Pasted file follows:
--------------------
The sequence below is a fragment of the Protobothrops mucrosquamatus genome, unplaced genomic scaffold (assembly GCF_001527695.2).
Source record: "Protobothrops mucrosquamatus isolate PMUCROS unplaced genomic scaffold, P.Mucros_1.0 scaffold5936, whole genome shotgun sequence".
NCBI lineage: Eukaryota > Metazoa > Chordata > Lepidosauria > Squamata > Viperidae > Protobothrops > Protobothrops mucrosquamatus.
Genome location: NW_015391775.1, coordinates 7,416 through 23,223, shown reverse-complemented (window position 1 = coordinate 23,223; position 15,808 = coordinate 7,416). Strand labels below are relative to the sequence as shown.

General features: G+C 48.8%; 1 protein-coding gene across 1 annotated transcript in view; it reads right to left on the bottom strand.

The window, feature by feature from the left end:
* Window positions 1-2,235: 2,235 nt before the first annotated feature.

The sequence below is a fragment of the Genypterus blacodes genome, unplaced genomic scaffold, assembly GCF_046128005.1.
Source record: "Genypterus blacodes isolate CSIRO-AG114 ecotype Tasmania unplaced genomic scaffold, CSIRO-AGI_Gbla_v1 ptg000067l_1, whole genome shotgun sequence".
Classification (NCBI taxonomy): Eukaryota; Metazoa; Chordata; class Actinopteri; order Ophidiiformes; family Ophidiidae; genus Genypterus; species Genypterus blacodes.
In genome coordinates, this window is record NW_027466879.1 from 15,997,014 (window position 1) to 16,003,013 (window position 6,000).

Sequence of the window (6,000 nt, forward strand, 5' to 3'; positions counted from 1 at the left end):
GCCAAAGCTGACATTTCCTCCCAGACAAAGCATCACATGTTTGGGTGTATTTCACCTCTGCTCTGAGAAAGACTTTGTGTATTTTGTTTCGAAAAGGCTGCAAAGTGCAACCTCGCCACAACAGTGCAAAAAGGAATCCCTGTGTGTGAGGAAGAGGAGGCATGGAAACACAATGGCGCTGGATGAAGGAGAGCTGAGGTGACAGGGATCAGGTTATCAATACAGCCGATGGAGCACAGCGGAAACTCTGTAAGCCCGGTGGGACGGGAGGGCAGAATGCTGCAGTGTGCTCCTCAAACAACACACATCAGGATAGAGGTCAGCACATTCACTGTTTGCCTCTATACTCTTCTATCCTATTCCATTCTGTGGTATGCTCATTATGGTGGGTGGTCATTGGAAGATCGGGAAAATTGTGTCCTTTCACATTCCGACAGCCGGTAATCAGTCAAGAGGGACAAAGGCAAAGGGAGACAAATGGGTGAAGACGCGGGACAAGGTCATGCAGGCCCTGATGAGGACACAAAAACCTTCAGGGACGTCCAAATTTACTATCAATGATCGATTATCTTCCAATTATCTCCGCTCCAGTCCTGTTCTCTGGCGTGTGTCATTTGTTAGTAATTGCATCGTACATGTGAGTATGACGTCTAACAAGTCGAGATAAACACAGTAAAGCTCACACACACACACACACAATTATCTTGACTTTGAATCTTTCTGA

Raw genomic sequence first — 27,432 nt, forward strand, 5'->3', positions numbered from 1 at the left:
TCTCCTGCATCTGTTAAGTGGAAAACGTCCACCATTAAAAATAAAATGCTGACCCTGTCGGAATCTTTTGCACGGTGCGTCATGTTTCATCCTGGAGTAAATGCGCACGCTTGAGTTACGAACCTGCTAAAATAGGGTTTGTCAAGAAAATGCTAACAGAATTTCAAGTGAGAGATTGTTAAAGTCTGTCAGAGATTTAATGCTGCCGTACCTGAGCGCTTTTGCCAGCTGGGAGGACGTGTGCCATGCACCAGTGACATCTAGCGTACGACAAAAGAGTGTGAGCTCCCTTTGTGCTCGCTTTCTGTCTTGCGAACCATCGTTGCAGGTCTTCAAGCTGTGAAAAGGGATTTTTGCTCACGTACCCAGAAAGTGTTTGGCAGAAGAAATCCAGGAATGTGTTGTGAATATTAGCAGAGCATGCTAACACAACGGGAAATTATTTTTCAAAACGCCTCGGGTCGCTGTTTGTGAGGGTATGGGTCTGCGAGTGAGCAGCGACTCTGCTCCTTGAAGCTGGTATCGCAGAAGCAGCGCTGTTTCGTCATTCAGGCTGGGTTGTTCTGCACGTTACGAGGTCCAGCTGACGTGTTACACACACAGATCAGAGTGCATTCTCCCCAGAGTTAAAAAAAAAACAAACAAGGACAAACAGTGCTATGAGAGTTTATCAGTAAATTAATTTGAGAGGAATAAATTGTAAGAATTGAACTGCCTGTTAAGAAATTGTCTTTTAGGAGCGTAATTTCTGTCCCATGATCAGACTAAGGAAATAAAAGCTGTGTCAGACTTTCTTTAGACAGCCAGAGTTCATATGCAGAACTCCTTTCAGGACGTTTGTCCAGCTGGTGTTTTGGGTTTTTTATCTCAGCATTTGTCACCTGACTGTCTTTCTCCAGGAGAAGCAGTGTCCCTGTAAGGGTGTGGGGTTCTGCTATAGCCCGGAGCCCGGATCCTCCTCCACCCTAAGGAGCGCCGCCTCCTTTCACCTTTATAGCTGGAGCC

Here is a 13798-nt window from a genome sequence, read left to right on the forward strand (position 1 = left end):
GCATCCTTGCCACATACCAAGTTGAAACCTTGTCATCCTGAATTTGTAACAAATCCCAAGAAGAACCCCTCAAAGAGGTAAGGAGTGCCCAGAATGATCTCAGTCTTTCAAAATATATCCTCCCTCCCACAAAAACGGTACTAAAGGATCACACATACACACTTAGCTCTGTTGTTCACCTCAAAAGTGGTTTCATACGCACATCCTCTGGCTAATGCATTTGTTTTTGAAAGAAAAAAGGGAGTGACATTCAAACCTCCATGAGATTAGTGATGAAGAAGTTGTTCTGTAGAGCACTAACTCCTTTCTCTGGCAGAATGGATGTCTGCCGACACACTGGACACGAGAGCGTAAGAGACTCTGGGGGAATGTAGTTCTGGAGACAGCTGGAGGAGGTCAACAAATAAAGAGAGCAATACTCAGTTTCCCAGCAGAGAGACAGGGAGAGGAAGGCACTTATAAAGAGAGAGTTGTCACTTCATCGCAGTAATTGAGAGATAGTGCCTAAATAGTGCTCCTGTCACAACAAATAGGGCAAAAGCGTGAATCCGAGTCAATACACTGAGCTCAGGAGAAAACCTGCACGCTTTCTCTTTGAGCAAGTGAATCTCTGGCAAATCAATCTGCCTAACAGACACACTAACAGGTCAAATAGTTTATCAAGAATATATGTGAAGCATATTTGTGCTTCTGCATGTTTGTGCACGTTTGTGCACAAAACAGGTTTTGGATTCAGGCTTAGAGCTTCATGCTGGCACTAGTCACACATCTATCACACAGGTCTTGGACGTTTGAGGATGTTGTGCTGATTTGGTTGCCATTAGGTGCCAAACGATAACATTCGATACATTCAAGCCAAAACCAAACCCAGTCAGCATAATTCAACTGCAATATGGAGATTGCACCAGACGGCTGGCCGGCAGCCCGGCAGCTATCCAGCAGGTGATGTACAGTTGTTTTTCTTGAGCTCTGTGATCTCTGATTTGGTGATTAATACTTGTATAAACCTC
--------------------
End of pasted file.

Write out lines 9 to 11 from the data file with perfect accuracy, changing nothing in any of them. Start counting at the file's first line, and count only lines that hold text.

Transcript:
Source record: "Genypterus blacodes isolate CSIRO-AG114 ecotype Tasmania unplaced genomic scaffold, CSIRO-AGI_Gbla_v1 ptg000067l_1, whole genome shotgun sequence".
Classification (NCBI taxonomy): Eukaryota; Metazoa; Chordata; class Actinopteri; order Ophidiiformes; family Ophidiidae; genus Genypterus; species Genypterus blacodes.
In genome coordinates, this window is record NW_027466879.1 from 15,997,014 (window position 1) to 16,003,013 (window position 6,000).